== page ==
How e-commerce biggies are using good app design to improve revenues
A chartered accountant, 27-year-old Aziya Shahabuddin seldom has time to go shopping. However, she is grateful to the e-commerce apps that she installed on her smartphone, which have evolved to make her life easier. “Features like easy navigation, secure payment gateway, and similar products’ suggestion are important to me. But now it seems like they are careful in even choosing the colours which are easy on my eyes,” she smiles.
And she is right. Relevance of app design in generating revenue seems to have hit our e-commerce players.
Anand Chandrasekaran, Chief Product Officer of Snapdeal, says that India did not realise the importance of design until recently. “We only had product, engineering and management [teams]; we needed a data scientist and a designer. Thus, we created an entire family of analytics and design supplies,” he says.
Most apps are like the Sunday market; a good app is like a relaxed shopping mall. E-commerce is mimicking its offline counterpart in evolution, exciting new generation customers with innovations every day.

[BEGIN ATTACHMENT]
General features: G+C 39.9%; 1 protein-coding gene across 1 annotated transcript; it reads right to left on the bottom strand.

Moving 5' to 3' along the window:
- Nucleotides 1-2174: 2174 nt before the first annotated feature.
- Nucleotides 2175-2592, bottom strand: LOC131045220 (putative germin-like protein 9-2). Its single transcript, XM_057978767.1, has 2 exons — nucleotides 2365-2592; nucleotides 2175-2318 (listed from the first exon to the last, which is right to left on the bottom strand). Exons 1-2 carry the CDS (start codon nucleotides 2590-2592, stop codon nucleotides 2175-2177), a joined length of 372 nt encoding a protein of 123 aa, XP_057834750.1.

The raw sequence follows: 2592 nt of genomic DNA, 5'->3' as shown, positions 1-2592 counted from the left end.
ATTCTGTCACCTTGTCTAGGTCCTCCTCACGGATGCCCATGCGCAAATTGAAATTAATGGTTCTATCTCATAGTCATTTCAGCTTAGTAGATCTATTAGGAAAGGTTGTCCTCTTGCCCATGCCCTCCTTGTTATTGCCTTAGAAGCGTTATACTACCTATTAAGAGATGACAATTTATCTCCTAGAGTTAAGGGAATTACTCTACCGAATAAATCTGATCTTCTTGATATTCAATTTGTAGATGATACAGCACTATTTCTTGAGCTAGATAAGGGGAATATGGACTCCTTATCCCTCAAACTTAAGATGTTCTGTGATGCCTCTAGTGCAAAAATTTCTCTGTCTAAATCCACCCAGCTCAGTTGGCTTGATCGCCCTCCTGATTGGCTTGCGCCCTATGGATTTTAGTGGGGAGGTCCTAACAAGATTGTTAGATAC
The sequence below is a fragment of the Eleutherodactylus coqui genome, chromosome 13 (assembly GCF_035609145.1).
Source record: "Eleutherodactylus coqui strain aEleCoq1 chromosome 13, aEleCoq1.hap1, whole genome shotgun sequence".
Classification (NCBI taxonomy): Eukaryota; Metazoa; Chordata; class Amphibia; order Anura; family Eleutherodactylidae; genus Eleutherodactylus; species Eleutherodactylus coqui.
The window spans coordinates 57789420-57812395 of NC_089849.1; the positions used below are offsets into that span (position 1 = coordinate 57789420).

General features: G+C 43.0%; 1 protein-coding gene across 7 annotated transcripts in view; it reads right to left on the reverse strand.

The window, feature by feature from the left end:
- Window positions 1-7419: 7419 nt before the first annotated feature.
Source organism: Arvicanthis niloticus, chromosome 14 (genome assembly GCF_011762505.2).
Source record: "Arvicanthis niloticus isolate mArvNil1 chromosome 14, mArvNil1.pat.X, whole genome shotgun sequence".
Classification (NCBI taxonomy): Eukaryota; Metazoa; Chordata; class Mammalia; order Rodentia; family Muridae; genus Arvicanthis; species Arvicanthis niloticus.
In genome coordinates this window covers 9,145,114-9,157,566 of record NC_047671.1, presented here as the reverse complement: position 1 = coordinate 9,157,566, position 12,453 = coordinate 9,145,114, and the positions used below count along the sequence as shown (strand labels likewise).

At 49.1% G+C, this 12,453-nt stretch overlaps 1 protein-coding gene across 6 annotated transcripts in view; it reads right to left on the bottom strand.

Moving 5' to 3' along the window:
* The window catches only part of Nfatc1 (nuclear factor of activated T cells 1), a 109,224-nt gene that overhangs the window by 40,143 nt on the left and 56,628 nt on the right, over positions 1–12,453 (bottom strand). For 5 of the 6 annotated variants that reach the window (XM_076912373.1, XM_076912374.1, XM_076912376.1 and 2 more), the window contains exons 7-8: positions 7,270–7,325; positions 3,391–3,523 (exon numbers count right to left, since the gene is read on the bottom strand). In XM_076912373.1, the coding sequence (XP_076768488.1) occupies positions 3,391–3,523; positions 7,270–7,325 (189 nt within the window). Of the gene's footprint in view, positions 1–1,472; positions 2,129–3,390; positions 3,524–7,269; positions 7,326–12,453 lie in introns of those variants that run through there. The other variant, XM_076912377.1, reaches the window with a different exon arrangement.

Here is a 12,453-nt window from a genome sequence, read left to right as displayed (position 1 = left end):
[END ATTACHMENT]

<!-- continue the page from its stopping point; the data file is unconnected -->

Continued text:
This is the key word for e-commerce apps. In fact, keeping the user engaged by showing content that is relevant to him/her – based on browsing and buying histories – has become essential for customer retention, conversion, and revenue generation.
Finding the relevant content among the millions of products in each platform can be a challenging task. Ram Kanda, CTO and Product Lead at online luxury platform Zapyle, says: “We personalise the app experience but keep it transparent, so that users understand we curate the content for them and also give them avenues to edit it. Our philosophy is to keep the user in charge of what they see on the app and not make them feel manipulated.”
Online jewellery retailer BlueStone’s personalisation of content also uses demographic data. “Native features such as mobile camera, location tagging, address book, etc., along with single user login can help personalise the entire browsing experience,” says Arvind Singhal, COO of BlueStone. They are also working on blog integration on the app for social syndication. Ethnic fashion seller Craftsvilla is also introducing personalised behaviour in their app, along with local language support and customised stitching support.